Newt Gingrich, the House speaker who led a national GOP resurgence in the 1990s before facing ethics questions and resigning, is running for president.
Gingrich's announcement, made on social networking websites Monday, came after months of public flirting with a bid. He enters a slow-to-form GOP presidential field that has left some Republicans craving more options as they search for a nominee strong enough to credibly challenge President Barack Obama.
The former Georgia congressman, well-known to most Republicans, brings to the race a years-in-the-making political machine with ties to early nominating states as well as a network of supporters and donors. But his personal baggage _ he's acknowledged marital infidelity and has had two divorces _ could hinder his chances of winning the party's presidential nomination more than a decade after leaving the House.
Still, he spoke confidently of wide support.
"I have been humbled by all the encouragement you have given me to run," Gingrich said in a Facebook posting that urged supporters to watch Fox News Channel on Wednesday. "I will be on to talk about my run for president of the United States."
Gingrich, 67, has spent months raising money, assembling a campaign team and visiting early primary-season states. He already has opened a headquarters in a suburb of Atlanta, and he will make his first speech as a candidate on Friday to the Georgia Republican Party Convention.
He is trying to position himself in the race as a policy heavyweight who used his time in Congress to overhaul welfare, balance the federal budget and cut taxes. Earlier this year, he outlined an energy policy overhaul, proposed an Environmental Solutions Agency to replace the Environmental Protection Agency and described Obama's policies as a "war on American energy."
Gingrich is among the field's best-known candidates; only 14 percent of Republican or GOP-leaning voters said they didn't know him in an Associated Press-GfK poll in March. Among Republicans and those who lean toward that party, 61 percent had a favorable opinion of him.
So far, several Republicans have formed campaign exploratory committees, including former Govs. Mitt Romney of Massachusetts and Tim Pawlenty of Minnesota and former Sen. Rick Santorum of Pennsylvania. And several others, including Indiana Gov. Mitch Daniels, are considering running.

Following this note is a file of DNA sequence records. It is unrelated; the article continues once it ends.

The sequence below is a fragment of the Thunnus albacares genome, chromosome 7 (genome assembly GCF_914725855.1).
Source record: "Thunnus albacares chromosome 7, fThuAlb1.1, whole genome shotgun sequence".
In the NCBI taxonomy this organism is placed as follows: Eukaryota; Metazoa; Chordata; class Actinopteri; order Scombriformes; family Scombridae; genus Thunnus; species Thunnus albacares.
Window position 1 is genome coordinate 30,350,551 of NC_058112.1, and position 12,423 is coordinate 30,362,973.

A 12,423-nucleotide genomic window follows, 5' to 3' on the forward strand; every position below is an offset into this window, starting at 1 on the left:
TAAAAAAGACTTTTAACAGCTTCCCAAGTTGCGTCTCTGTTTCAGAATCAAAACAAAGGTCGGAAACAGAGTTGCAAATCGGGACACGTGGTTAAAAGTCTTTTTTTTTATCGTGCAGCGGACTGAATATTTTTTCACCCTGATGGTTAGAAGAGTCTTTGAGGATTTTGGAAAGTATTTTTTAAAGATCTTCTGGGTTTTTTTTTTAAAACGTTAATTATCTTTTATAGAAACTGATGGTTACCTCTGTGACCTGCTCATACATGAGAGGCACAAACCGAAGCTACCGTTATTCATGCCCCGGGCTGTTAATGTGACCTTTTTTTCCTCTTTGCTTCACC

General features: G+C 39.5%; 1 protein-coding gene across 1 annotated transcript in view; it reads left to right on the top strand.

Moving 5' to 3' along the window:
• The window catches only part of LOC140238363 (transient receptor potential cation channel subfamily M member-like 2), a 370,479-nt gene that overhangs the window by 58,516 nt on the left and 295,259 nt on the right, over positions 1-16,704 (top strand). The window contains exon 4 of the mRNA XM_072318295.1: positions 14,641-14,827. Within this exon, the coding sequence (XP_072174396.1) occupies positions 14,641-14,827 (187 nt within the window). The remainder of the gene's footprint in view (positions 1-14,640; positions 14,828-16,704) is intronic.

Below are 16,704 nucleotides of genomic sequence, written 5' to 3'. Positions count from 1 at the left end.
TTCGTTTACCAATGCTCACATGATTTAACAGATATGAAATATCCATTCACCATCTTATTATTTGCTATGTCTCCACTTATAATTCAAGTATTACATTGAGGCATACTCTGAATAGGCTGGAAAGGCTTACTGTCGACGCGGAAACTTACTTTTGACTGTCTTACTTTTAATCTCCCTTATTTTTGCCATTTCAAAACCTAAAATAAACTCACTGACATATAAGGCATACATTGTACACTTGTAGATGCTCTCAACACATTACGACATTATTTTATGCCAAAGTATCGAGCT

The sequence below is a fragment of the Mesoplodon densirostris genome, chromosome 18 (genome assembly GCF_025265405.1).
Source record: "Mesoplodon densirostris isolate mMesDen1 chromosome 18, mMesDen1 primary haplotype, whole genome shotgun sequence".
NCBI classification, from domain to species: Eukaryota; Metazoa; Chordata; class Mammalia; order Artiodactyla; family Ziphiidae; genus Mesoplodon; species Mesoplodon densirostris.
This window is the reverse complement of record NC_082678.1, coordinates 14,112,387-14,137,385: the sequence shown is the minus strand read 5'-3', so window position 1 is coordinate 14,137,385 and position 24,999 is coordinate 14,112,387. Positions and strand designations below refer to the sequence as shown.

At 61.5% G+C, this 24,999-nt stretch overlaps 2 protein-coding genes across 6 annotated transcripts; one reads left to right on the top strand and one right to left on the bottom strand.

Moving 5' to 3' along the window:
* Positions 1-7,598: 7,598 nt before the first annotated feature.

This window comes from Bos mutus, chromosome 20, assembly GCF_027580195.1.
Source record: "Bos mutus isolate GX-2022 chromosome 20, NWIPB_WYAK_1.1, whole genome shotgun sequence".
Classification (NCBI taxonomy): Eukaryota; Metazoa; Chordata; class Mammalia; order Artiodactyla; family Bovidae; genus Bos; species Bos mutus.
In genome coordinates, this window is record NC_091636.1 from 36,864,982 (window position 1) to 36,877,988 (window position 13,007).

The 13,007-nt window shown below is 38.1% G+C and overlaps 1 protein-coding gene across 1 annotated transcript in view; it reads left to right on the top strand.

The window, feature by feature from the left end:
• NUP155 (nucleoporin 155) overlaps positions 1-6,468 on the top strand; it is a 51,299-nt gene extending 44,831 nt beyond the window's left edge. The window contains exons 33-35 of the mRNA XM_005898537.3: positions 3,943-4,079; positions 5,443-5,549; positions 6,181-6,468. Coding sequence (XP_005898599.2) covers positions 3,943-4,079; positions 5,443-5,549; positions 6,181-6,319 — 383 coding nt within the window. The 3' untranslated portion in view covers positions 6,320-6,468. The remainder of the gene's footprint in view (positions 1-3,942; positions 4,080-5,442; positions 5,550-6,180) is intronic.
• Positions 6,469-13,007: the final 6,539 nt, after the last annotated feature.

"The more the better," Daniels told reporters in Indianapolis when asked about Gingrich. He said the former speaker's announcement would not affect his own decision.
Gingrich abruptly left office in 1999 after seeing his popularity plummet and Republicans lose big in midterm elections a year earlier. Since then, he has patched together a mini-empire of business and not-for-profit ventures and has pocketed hefty fees for writing books, making speeches and appearing as a contributor on Fox News, which last week ended his contract because of his expected candidacy.
He's spent decades building lists of supporters and donors, earning goodwill among activists and advising his party leaders on political strategy. His tax-exempt American Solutions for Winning the Future is a money-making powerhouse, bringing in $13.7 million last year, according to financial disclosures. A sizable chunk of that money has been used to ferry Gingrich around the country on a charter jet to appearances that have kept him in the public spotlight.
His presidential bid could be the culmination of a political career that began with his election to Congress in 1978.
More than a dozen years later, Gingrich led House Republicans to power in the 1994 elections with a "Contract With America," the first time the GOP had won control in four decades.
While in power, he used the political action campaign GOPAC to recruit, train and finance Republican candidates for offices from the House of Representatives to city halls.
But Gingrich's tenure at the helm of the House was turbulent.
A budget showdown with Democratic President Bill Clinton led to partial shutdowns of the federal government in 1995 and 1996. Gingrich shouldered much of the political blame at the time but now argues that the tactic led to deep cuts to federal spending and set the stage for welfare reform.
He spent much of his time in office dogged by ethics complaints. Nearly all, brought by Democrats, were dismissed.
But his Republican-led House reprimanded him in 1997 after he admitted misleading congressional investigators probing allegations that he misused tax-exempt dollars for a college class. Gingrich agreed to pay a $300,000 penalty _ unprecedented at the time _ to repay taxpayers for the cost of probe.
The Republican-led House committee never concluded whether tax laws were violated, and the IRS later cleared the organization involved.
Gingrich also was accused of hypocrisy for having an affair with a congressional aide while he was criticizing Clinton's own relationship with White House intern Monica Lewinsky. He divorced his second wife and married the aide, Callista Bisek. Now Callista Gingrich, she is closely involved in his political activities.
Recently, he's been highlighting his conversion to Catholicism and has said he has sought God's forgiveness. In an interview with a Christian broadcaster, Gingrich said his focus on his job contributed to his infidelity and the failure of his two previous marriages.
"If the primary concern of the American people is my past, my candidacy would be irrelevant," Gingrich told one interviewer.
Still, his record of infidelity could be a problem with social conservatives who will play a significant role in selecting the Republican nominee, particularly in early nominating states such as Iowa and South Carolina.
Even so, Gingrich has indicated he'll compete in both, hoping Republicans overlook his past personal problems and give him credit for being married to his current wife for more than a decade.
Philip Elliott reported from Washington.
Newt Gingrich: www.newtexplore2012.com